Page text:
MANA's BLACK LIT ALIVE! podcast is a special segment on literature produced by African American writers.
While previous podcasts focused on writers in the 18th, 19th, and 20th centuries, this podcast features the work of contemporary poet and author, Jessyca Mathews, the 2013 MANA Passion for Poetry winner. (Go here to read an interview with Mathews posted on our blog.)
Mathews is a high school English teacher in Flint, Michigan. In addition to Simply: A Collection of Poetry, Mathews wrote 318: A Chubby Chick's Tales of Weight Loss. Mathews co-wrote the play Appointments: A Flint Water Crisis Account to bring community and national attention to Flint's water crisis.
Mathews was selected by the Michigan Department of Education as a 2019-2020 Regional Teacher of the Year and was a finalist for Michigan Teacher of the Year in 2019-2020.
Enjoy MANA’s DR C reading of selected poems from Simply: A Collection of Poetry:
• In Front of the Church
• Prison Letter
• Grandpa's Michigan Jacket
• No Regrets
I saw the nurses in white who had just placed their elegant white gloves on their wrinkled, dark hands, fall to their knees crying out to the Savior.
I saw men wearing their Sunday best covered in the gray dust, down on their hands and knees, digging for something, anything that showed signs of life.
I covered my ears to suppress the sounds of mothers with voices trembling and creased brows with absolute despair. They call the four little girls' names:
"Denise, where are you, baby?"
"Cynthia, answer me, honey."
"Addie Mae, please call to me."
"Carol, your mother needs you."
They don’t answer.
The blast took them away.
I open my eyes in front of the church.
I stood in front of history.
It happens when I realize the one for me can never be with me forever.
He called me, filled with cheerful greetings, then says, cautiously, quietly: "I got married today."
Yes, married, as in "forever-hold-your-peace" married.
He didn't invite me to come. He says that it was just last minute, just family, and he didn't have time.
He had time to call me many nights at forbidden times, he had time to share fantasies, his thoughts of “what-if-we-dids” with me.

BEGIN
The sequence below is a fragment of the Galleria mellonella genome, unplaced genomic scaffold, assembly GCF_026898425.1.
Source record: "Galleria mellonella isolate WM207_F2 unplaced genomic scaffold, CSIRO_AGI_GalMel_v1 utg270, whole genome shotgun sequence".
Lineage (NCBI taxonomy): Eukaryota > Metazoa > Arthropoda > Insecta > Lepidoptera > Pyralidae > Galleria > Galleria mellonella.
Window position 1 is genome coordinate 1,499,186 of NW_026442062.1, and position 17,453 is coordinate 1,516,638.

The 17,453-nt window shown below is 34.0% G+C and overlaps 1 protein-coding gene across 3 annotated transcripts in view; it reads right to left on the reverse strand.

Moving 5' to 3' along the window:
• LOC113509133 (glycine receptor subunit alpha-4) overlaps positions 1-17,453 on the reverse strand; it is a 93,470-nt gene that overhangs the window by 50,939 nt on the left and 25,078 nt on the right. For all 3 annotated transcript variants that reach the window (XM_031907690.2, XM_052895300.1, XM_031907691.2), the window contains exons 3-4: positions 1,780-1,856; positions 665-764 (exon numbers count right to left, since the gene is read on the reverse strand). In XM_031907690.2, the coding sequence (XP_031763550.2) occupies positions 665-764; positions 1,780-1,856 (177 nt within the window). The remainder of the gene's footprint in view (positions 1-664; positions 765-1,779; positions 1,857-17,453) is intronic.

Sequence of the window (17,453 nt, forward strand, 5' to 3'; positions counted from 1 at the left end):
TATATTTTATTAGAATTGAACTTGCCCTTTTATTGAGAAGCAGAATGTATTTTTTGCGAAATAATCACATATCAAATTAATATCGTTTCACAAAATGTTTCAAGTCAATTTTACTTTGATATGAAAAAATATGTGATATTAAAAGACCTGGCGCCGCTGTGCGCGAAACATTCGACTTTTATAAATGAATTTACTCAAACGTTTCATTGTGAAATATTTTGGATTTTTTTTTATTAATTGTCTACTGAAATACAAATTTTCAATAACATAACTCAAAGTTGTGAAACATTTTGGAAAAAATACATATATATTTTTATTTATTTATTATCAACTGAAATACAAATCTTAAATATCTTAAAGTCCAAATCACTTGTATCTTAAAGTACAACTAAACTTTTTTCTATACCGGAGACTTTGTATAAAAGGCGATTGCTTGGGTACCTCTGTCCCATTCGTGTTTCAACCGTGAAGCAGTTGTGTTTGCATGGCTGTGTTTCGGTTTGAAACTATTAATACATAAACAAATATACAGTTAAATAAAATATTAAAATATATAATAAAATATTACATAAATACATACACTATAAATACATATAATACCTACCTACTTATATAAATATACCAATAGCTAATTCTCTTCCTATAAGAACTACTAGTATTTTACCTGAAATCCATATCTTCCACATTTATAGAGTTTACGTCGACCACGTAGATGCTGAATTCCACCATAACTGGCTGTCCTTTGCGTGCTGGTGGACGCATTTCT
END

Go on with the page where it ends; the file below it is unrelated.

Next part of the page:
He had time for sweet, passionate rumps in the car, when windows fogged from the heat between both of us, but not enough time for this announcement.
I sat, teeth clenched, tears falling, and emotions raging, feeling every ounce of those sacred memories melt and fade like a candle’s last life in a dim, dark corner.
He apologizes more and admits it finally, "You couldn't be there. If you were, it would have been hard to say those words."
He wouldn't have said, "I do."
I say, "Congratulations" and sink forever into the abyss of loneliness.
It came in the mail today, the prison letter from a foreign place that you will never visit.
It’s written by a person that has made more bad choices than good, has done damage to everyone in his path that has once again landed him behind bars.
There are times that you can't stand what he has become and think about the pain and neglect he has caused to loved ones;
the times you hid your purse when he entered your home,
the times the phone rang with grandma crying to mom because he had stolen her jewels once again,
or was standing at the door, higher than the clouds.
You learn not to be surprised by his actions, to shake your head in disgust with every crime and complaint about him.
You found it better to turn your back, and not think of him.
But lately, you've been writing him letters. Maybe, to help him pass the time while in his small, cramped cell. Or maybe in hopes that he will see that life was worth living for those who work hard to make the world better. Maybe the ramblings about your day's adventures would inspire him to do better, if, and when, he returned.
The truth is, you don't know why you sit and write. But deep down you know that it is essential to talk to him.
Maybe he can change.
One can only hope.
Grandpa's Michigan Jacket
Today was the day that dad decided it was time.
The wind was strong and crisp with cool air, and wearing just his coaching Polo would not suffice.
Today was the day he would wear my grandpa's Michigan jacket.
Grandpa had got sick a year ago and it was a moment that changed the family, especially daddy.
Grandpa had pain in his hip in early September. They determined he needed surgery next week.
Later, cancer changed him and all the family on Halloween.
I'm sure dad thought back on those events when he reached for that jacket in the closet. It was time to be wrapped in his father's warmth once again.
Grandpa's jacket would keep him warm, keep him secure, give him the strength to coach, and the strength to just go on with life.
It fit dad perfectly.
I have no regrets on my decisions in life, no feelings of failure in the men I've chosen, and the pain each has caused me.
I have no regrets in losing my thinner figure that used to make men swoon with every hip twirl and shirts that exposed my bountiful breasts.
There is no sorrow in seeing gray hairs start to peep through the crown of my head, the crows feet developing at the corners of my almond eyes, or sagging of the skin in my upper arms.
There are no regrets because I am supposed to change, to age into this older creature of admiration.
I am just fine.